Perhaps it's his upbringing on the family farm in Yorkshire, because Stuart Lancaster never strikes one as a person who laments what he cannot have.
Rather, he enthusiastically embraces what he has.
And so, as Leinster face into what he freely admits is their toughest test of the season, a Champions Cup semi-final against Scarlets, the potential absence of two Lions back-rowers - the long-flagged Jamie Heaslip and the long-flogged Sean O'Brien - not to mention the possibility of losing Irish captain Rhys Ruddock, he barely bats an eyelid.
Leinster supporters may want Sean O'Brien to play. But they don't need him.
As with Ireland, the emergence of Dan Leavy has proved that and, when O'Brien dolefully departed the fray last weekend after just 40 minutes of his latest aborted comeback against Benetton, the reality sunk in that this team, as it has done until now, must move on without him, as it has in the absence of Heaslip.
Leavy has had to listen to supporters' weekly - and weakening - anxiety about the health of their star back-row but a Grand Slam starring role has muted many of the worried whispers.
"Seanie is such a high-calibre player," says Leavy, also cognisant that another back-row colleague, Jack Conan, is also likely to boost the troops for this weekend's task.
"We want Sean to play every week. There is always a lot of talk about back-row variations and who will move where, who will play where and whatever. But, you know, I will play wherever as long as the team can perform to its best and we can get through this round."
Arguably, the return of Robbie Henshaw is of more value to the side, as his midfield partnership with Garry Ringrose will be of more substantial import to Leinster, creatively and defensively, against the West Waleians.
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More worrying for Leinster is the potential absence of Luke McGrath who, given that he shares a similar readiness rating to O'Brien - "50-50", according to Lancaster - would have knock-on ramifications far beyond the role of scrum-half.
Leinster can only select two from scrum-half Jamison Gibson-Park and regular European starters, utility forward Scott Fardy and winger James Lowe; hence one of the latter may miss out while Nick McCarthy, who struggled against Saracens, would bench.
"It does have a knock-on effect," Lancaster declares, although the coach remains unbowed.
"This is not different to any team selection. Whilst you guys might not get the team until, say, Thursday, internally we would have clarity about what is happening by Tuesday really.
"That's the bonus of having Robbie back and Isa Nacewa's versatility. "You adapt your game plan to suit the players that you have got.
"The backline that played against Exeter back-to-back had Garry and Robbie in the centre, Isa on one wing, Fergus McFadden on the other, Rob Kearney at 15 and Johnny at ten."
That formation may now have to be re-visited. As for the scrum-half back-up options, Lancaster remains sanguine.
"There are areas of Jamison's game to work on defensively but I thought he did exceptionally well in that Saracens game, defensively particularly, for me," explains the former England head coach.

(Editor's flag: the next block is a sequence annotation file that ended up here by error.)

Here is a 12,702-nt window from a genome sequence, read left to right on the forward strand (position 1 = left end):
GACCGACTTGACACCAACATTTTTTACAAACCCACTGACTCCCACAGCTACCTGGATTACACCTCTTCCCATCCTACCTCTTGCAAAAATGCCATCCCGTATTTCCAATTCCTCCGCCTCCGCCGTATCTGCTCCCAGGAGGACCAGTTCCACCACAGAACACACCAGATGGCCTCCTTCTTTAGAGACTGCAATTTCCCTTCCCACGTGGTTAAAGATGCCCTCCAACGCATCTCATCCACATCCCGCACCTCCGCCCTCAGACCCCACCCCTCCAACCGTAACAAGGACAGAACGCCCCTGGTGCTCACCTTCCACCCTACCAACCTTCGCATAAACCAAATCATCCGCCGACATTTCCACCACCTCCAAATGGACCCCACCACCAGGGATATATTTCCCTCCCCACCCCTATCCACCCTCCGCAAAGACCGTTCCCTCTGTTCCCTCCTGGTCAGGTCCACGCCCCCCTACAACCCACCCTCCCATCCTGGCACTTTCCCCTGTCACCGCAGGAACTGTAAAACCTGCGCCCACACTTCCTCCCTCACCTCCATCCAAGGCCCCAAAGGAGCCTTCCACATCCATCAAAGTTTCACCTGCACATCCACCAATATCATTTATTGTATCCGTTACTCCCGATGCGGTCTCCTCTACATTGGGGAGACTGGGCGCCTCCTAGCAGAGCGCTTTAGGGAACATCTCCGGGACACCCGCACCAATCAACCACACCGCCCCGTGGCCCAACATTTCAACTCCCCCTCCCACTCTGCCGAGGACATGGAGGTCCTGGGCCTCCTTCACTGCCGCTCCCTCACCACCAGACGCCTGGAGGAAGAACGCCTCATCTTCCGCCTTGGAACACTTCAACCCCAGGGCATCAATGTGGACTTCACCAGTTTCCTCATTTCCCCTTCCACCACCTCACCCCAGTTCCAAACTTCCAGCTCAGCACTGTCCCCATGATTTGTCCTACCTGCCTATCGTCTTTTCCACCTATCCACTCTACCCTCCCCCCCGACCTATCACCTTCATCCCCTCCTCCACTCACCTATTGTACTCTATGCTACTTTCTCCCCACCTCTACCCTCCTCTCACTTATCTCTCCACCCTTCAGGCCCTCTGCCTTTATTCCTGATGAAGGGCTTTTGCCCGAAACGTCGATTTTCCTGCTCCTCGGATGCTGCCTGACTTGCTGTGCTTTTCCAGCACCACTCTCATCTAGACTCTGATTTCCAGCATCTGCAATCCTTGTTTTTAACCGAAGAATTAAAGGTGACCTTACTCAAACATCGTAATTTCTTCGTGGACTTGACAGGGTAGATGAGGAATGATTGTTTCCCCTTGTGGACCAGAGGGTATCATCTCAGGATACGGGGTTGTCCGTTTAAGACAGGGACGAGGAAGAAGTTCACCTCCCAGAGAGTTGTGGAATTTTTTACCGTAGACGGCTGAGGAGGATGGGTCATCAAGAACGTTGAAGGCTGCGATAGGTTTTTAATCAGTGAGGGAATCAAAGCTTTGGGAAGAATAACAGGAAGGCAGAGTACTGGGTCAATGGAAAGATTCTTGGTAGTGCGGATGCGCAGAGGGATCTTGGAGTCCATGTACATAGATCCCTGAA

"Obviously he's quite different as an attacker. It's there for everyone to see.
"But it's a squad thing - winning pool games, winning semi-finals, trying to get to finals - and you can't, to a certain extent as a coach, control the injuries that happen along the way.
"You've just got to trust that the squad that you pick is the right squad and I'm confident that whatever selection we pick will be ready on the day.
"Luke's a good player, but Jamison has been here for a year and a half now. He's played in big games in Super Rugby, he's played in big games for us and if Luke's not available then this is Jamison's time, and there's no doubt in my mind that he's ready to play to play at this level.
"He's got the ability to play at this level and this will be his first real opportunity to demonstrate that he can do that.
"I'm pleased personally that he actually did play at the weekend and he had the extended game time.
"I'd be more concerned if he was coming in having only benched and come on for 10 minutes.
"When he was in Super Rugby he didn't really get a lot of game time and I think he's had a significant amount of game-time here over the last 18 months. Now is his time."
The same goes for McCarthy. Others have stepped up; so must he.
"It's the same thing. It has to be his time. Scarlets will be having the same conversations. You look at Jonathan Davies injured, they have to be," Lancaster says.
"Nick, again, is someone who has come on in big games for us. He was there for Saracens, he got the nod on the bench and came on. So, I think he's ready."
Ireland and Leinster - so often indivisible in terms of the giant strides their players have taken this season - have emerged strongly due to this devout faith in young players to establish themselves in the absence of their elders this season.
"My philosophy would always have been that if a young player is deserving his opportunity and he's played and delivered, then you need to trust them," declares Lancaster.
"But you can only trust them if they've been involved in training from the start and you've given them the game time and the meetings to learn and develop by seeing the other players.
"There's a lot of senior players in the Leinster team, but there's a lot of young players as well.
"I, for one, as a coach would always trust a young player if he's done the right work in the lead up to the opportunity.
"And I think it is clear that the young players within Leinster have already shown that they can do that during this season."
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